I walked briskly then to Bloomsbury to buy my stock of tea from Bury Stores on Bury Street just near the British Museum where I have been buying tea and biscuits for ages before walking again, past the flower-filled windows of the many hotels on Montague Street, to get to Russel Square Tube station where I met Gordon Beale, an old London acquaintance. Gordon runs a cultural activities group for international expatriates in London. Membership in his group is strictly by invitation only (I was vetted by someone two years ago). One you appear on his mailing list, you are kept informed of all sorts of cultural goings-on in the city--from classical music recitals in really special venues to lectures to walking tours to parties at the various consulates and embassies. I chose to meet my friend Murali who'd signed up as one of my followers of my blog posts and whose eclectic tastes in music would, I knew, encompass this one. Murali met me at SOAS (The School of Oriental and African Studies) in whose library I'd done so much of my research last year and which I know very well. There, in one of the basement auditoriums, we were treated to a very unusual combination of musical instruments led by an Iranian musicologist called Peyman Heydarian on the santur who with accompanist Emad Rajabalipour on the daf ( a large tambourine) presented Kurdish and Turkish music that was eminently likeable. They were joined by a lovely young student named Vicky Anastasiou whose vocal accompaniment added immensely to the trio. After the interval, the Middle Eastern musicians were joined by two white musicians, one playing the banjo, the other a tiny stringed instrument whose name I can't remember. Together, they presented Irish jigs and Scottish reels using the santur and the daf! Having attended a santur recital, many years ago, in India by the one and only Pandit Shiv Kumar Sharma, I would never have thought that it was capable of jamming with Western instruments or could possibly produce the sounds of Gaellic music. But indeed it did and how! We loved every minute of the session and enjoyed chatting during the interval with the young musicians.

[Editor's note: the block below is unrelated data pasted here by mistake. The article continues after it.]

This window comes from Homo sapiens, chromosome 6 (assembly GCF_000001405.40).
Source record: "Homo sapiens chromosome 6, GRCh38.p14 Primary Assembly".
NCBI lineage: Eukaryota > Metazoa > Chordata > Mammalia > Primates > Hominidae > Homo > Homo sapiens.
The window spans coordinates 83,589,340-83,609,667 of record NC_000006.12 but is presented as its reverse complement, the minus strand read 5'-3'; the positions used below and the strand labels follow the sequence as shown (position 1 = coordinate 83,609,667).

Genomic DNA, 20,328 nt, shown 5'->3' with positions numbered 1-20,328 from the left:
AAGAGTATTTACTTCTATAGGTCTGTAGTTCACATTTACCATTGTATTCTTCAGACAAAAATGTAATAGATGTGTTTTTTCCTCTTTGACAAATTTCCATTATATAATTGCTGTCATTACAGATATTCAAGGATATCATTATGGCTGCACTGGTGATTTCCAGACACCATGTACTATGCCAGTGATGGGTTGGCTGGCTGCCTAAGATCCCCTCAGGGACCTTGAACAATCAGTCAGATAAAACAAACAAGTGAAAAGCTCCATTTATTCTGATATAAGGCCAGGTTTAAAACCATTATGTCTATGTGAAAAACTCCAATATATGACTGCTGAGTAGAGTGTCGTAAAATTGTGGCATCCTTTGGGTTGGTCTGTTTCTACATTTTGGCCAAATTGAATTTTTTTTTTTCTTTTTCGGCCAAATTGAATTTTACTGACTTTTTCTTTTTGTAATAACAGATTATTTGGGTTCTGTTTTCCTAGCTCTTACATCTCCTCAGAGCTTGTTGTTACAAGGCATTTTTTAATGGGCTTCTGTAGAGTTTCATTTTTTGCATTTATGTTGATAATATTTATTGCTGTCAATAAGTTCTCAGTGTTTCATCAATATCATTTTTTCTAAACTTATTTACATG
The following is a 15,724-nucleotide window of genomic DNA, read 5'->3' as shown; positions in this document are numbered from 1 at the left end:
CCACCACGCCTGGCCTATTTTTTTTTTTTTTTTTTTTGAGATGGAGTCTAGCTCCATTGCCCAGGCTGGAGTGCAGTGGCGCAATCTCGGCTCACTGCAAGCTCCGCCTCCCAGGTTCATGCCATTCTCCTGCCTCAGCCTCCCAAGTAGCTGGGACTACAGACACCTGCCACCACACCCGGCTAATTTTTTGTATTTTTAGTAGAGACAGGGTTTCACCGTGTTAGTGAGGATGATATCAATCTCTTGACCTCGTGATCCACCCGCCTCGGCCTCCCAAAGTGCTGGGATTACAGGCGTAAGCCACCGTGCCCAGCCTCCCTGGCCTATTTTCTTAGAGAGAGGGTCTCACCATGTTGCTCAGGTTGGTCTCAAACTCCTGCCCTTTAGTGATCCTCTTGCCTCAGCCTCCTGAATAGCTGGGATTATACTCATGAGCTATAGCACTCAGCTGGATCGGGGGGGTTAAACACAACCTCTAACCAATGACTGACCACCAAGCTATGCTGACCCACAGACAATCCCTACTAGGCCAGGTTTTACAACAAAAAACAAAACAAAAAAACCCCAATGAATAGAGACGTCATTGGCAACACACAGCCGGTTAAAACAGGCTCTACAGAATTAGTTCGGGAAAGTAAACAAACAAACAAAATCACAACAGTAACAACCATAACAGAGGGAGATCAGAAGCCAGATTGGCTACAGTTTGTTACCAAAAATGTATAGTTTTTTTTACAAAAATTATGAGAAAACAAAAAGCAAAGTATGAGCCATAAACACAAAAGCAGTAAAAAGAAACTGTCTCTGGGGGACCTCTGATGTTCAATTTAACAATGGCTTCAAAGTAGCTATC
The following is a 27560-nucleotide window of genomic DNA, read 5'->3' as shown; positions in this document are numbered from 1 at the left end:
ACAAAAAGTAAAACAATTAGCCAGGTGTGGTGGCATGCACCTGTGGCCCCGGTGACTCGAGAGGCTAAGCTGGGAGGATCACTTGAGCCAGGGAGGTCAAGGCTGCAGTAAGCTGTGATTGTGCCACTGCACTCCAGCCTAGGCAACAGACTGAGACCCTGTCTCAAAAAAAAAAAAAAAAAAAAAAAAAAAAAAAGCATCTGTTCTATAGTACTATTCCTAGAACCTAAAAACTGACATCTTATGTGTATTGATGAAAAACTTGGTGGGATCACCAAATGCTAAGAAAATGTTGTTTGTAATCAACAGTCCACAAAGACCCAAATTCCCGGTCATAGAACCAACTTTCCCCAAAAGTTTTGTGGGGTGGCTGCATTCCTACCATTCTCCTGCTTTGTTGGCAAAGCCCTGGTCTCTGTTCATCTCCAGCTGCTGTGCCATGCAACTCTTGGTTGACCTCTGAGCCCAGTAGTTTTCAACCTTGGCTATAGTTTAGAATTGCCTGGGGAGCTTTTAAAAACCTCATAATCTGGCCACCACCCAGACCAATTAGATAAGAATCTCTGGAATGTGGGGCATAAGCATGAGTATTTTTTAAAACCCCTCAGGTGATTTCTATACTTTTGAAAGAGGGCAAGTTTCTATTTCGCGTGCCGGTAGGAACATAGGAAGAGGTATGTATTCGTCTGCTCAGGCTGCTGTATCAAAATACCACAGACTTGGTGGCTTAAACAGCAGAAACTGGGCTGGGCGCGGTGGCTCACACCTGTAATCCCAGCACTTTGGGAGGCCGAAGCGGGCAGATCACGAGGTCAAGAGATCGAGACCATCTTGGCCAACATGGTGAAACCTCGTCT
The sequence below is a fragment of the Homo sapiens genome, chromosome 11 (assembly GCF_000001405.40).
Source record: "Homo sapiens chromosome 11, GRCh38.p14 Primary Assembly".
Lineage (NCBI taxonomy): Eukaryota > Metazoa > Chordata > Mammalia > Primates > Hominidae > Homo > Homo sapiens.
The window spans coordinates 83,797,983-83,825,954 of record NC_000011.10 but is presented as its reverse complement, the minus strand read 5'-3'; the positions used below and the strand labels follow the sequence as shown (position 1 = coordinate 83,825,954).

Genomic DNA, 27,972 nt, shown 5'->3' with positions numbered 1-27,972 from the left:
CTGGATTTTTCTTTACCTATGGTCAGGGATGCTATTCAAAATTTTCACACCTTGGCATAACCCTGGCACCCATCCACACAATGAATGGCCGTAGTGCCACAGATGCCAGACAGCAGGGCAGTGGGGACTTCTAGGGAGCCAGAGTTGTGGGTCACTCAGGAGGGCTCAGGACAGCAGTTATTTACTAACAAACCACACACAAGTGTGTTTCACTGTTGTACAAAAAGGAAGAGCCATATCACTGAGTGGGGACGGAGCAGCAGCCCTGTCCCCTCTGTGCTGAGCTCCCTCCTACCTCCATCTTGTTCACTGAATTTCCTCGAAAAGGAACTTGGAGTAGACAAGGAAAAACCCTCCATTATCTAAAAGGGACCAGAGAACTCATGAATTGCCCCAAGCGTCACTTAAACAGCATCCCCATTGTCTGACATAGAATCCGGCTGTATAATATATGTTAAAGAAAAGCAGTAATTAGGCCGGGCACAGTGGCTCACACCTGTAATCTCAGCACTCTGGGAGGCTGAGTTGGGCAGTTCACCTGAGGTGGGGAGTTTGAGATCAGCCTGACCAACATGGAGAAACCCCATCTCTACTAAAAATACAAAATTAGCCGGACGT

It was time for dinner as I was starving and I took Murali to Pizzeria Paradiso just off Gower Street where he had ravioli and I had a pizza--Quatro Stagioni --with ham and mushrooms, olives and artichokes. It was the sort of thin-crust pizza I love and often make from scratch at home--very good indeed. At just past 11.oo pm, Murali and I said goodbye as he returned to his home in Wimbledon and I took the bus back to St. Paul's.
Cynthia and Michael had just returned from a formal evening out and were still togged out in their glad rags when we sat down for a chitchat until midnight! Hard to believe that my week in London is coming to a close and I haven't yet visited the National Gallery. It will be top of my agenda tomorrow!